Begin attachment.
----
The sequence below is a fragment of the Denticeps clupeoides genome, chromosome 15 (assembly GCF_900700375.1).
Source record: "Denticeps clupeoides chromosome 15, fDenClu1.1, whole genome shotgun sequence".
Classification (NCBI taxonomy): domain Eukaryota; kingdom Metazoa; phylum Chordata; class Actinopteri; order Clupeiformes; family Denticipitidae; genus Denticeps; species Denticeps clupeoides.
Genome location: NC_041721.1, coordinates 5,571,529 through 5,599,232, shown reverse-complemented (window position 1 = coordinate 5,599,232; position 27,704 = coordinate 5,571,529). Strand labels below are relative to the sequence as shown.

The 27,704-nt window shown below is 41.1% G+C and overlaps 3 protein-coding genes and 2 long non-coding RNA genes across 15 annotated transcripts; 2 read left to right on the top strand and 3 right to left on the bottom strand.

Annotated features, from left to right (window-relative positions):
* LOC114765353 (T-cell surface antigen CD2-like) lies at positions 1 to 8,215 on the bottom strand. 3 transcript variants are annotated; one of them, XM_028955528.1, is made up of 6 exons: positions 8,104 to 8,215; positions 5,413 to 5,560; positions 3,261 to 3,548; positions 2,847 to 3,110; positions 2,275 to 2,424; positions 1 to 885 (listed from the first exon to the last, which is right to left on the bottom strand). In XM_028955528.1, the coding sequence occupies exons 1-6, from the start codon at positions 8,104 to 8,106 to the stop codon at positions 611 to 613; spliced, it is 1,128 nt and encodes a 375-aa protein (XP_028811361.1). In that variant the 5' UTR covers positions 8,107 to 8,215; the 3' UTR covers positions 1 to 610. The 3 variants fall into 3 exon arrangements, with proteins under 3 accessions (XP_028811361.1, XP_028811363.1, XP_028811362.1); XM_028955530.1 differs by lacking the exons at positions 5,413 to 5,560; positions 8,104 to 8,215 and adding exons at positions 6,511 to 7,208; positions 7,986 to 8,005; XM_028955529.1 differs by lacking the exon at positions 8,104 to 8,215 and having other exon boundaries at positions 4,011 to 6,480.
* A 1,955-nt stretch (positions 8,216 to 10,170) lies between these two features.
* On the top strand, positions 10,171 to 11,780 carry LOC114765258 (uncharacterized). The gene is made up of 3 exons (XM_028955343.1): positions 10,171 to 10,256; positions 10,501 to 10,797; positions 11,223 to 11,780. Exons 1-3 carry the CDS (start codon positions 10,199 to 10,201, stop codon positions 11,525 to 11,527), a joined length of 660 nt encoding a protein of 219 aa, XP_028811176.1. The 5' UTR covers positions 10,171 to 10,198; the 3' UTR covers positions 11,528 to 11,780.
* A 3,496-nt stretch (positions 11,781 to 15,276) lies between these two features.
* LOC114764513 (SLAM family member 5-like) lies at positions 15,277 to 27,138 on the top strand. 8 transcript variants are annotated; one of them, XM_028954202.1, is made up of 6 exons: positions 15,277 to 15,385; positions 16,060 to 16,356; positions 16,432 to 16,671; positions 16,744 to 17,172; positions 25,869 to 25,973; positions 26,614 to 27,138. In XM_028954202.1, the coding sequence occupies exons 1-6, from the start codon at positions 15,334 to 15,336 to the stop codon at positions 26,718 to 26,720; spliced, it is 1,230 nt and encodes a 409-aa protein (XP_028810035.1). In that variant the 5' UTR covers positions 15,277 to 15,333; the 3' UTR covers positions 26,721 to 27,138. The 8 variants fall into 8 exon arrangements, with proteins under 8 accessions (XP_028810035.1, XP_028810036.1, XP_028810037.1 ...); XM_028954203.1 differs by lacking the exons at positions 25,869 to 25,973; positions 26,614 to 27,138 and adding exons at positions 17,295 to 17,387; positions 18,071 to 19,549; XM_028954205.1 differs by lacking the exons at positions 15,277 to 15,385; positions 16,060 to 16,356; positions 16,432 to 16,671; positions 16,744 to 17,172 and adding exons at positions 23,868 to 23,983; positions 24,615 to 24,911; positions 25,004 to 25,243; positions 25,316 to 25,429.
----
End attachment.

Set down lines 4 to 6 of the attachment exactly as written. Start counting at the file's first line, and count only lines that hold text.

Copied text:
Genome location: NC_041721.1, coordinates 5,571,529 through 5,599,232, shown reverse-complemented (window position 1 = coordinate 5,599,232; position 27,704 = coordinate 5,571,529). Strand labels below are relative to the sequence as shown.

The 27,704-nt window shown below is 41.1% G+C and overlaps 3 protein-coding genes and 2 long non-coding RNA genes across 15 annotated transcripts; 2 read left to right on the top strand and 3 right to left on the bottom strand.

Annotated features, from left to right (window-relative positions):